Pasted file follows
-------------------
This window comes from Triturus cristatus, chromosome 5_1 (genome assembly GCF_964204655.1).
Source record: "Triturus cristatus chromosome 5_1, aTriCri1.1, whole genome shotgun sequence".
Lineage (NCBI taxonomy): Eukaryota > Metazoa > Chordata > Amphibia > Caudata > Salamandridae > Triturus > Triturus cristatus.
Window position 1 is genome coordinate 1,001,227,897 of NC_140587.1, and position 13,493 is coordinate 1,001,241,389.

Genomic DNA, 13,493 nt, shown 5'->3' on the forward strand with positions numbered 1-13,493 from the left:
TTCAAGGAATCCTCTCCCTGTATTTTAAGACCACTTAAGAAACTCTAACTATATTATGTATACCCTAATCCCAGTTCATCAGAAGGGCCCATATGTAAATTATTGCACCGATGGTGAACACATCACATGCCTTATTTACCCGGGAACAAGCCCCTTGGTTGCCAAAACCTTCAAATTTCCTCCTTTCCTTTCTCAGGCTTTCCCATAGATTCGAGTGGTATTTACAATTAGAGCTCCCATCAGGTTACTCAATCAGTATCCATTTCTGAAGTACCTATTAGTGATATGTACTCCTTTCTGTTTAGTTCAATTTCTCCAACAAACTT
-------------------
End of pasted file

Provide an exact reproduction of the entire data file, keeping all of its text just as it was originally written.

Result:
This window comes from Triturus cristatus, chromosome 5_1 (genome assembly GCF_964204655.1).
Source record: "Triturus cristatus chromosome 5_1, aTriCri1.1, whole genome shotgun sequence".
Lineage (NCBI taxonomy): Eukaryota > Metazoa > Chordata > Amphibia > Caudata > Salamandridae > Triturus > Triturus cristatus.
Window position 1 is genome coordinate 1,001,227,897 of NC_140587.1, and position 13,493 is coordinate 1,001,241,389.

Genomic DNA, 13,493 nt, shown 5'->3' on the forward strand with positions numbered 1-13,493 from the left:
TTCAAGGAATCCTCTCCCTGTATTTTAAGACCACTTAAGAAACTCTAACTATATTATGTATACCCTAATCCCAGTTCATCAGAAGGGCCCATATGTAAATTATTGCACCGATGGTGAACACATCACATGCCTTATTTACCCGGGAACAAGCCCCTTGGTTGCCAAAACCTTCAAATTTCCTCCTTTCCTTTCTCAGGCTTTCCCATAGATTCGAGTGGTATTTACAATTAGAGCTCCCATCAGGTTACTCAATCAGTATCCATTTCTGAAGTACCTATTAGTGATATGTACTCCTTTCTGTTTAGTTCAATTTCTCCAACAAACTT